Calculating when to plant in your area is a crucial step for a successful vegetable garden. It involves a number of variables, but this post will take some of the guesswork out of the equation.
“Equation? That’s a figure of speech, right? You don’t actually need math to plant a garden do you? It’s not algebra is it? Please say it isn’t algebra. EEEK!”
Take a deep breath and go to your happy place…. imagine yourself walking through your beautiful garden filled with ripe produce just waiting for you to harvest. Are you feeling calmer now?
In order to get to the vision of your garden of plenty, you need to do a little research, make some decisions and count backwards on a calendar.
It isn’t a perfect science, but it will help you get a better idea of when to plant for maximum success.
Step 1: Determine your Frost Dates
Your vegetable growing season will fall loosely between your anticipated last spring frost and the first hard frost in the fall.
Unless you have a crystal ball, it is next to impossible to predict these dates with absolute certainty. Fortunately, there are some valuable online resources you can check for general guidelines.
The Old Farmer’s Almanac has compiled weather data for 30 years based on zip code and averaged it out for you.
Search for your zip code here and you will get the average date of the last spring frost date and first hard frost in the fall of the nearest climate station. The data for my zip code says April 1 through November 15.
I could get into math right now and explain that the dates are a 30% probability and what that means and explain that past weather cannot predict an unexpected late season snow storms or unseasonably early cold temperatures in the fall. Blah blah blah!
The dates are estimates, but they give you a starting point for planning. Think of these two dates as virtual bookends around your prime vegetable growing season. I probably want to wait until April 1 to put plants in the ground and I want everything to be ready to harvest before November 15.
Step 2: Determine what you are going to plant.
What fruit and vegetables are you going to plant?
Are you planting seeds or transplants?
Once you figure that out, you need to find the “days to maturity” on the seed packet or plant tag. This number tells you approximately how long it will take until that plant is ready to harvest.
This is important to know because some vegetables reach maturity much faster than others. For example, radishes, lettuce and baby carrots can be ready for harvest just 30 days after they are sown as seeds. On the other hand, some pumpkin varieties can take a full 120 – 160 days before they reach maturity.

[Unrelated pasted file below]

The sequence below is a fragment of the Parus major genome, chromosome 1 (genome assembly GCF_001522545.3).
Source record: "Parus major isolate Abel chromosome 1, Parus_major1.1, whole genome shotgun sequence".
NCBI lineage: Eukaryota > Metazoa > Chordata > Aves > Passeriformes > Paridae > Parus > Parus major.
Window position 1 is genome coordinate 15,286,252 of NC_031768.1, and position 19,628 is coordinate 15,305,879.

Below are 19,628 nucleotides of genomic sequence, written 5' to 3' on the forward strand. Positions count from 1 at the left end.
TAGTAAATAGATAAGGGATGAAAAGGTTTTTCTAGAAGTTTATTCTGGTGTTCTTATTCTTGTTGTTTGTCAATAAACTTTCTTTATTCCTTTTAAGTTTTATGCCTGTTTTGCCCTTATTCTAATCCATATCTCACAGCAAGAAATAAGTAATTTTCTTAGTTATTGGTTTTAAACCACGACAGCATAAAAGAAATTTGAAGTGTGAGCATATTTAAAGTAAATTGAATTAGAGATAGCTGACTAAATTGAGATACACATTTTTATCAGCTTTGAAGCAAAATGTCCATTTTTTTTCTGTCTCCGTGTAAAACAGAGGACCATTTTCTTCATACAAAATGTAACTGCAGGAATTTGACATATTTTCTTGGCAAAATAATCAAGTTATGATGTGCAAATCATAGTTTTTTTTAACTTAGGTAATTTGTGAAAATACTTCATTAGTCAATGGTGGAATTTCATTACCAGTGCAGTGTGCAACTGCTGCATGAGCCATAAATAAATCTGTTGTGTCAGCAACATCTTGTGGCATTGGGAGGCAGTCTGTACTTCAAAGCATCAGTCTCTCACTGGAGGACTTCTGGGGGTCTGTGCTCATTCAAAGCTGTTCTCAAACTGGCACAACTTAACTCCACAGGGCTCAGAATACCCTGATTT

Step 3: Plan your planting times
So, you know you might not want to risk planting in the ground before your first frost date.
Now look at the days to maturity for your plant varieties to get an idea of how early you need to get that plant into the ground if you want it to reach maturity before your first hard frost date.
The first hard frost date isn’t the only date to consider though. If you want ripe tomatoes for your July 4th picnic or pumpkins ready for Halloween carving you will need to count backwards from those dates to know when you need to get them in the ground.
I usually try for at least a few weeks before. So, if I want pumpkins for Halloween, I want them ready by about October 15. So counting backwards, I would want to plant a 120 day variety by July 15.
How to get an earlier start
I can usually start plants outside about April 1. But in northern climates it is much later. My buddy in Pierre, SD has a last spring frost date of May 8. That’s not a lot of time for tomatoes to grow from seeds before July 4th.
However, if you start seeds indoors or protect your plants from cold temperatures with mulch, cold frames, row covers or mini-hoop houses, you can extend your growing season even further.
Yes, I have posts for that.
Learning when to plant vegetables in your area is worth the effort. Knowing when your prime growing season begins and ends – and how you can get the most out of it – will make you a much more successful food gardener.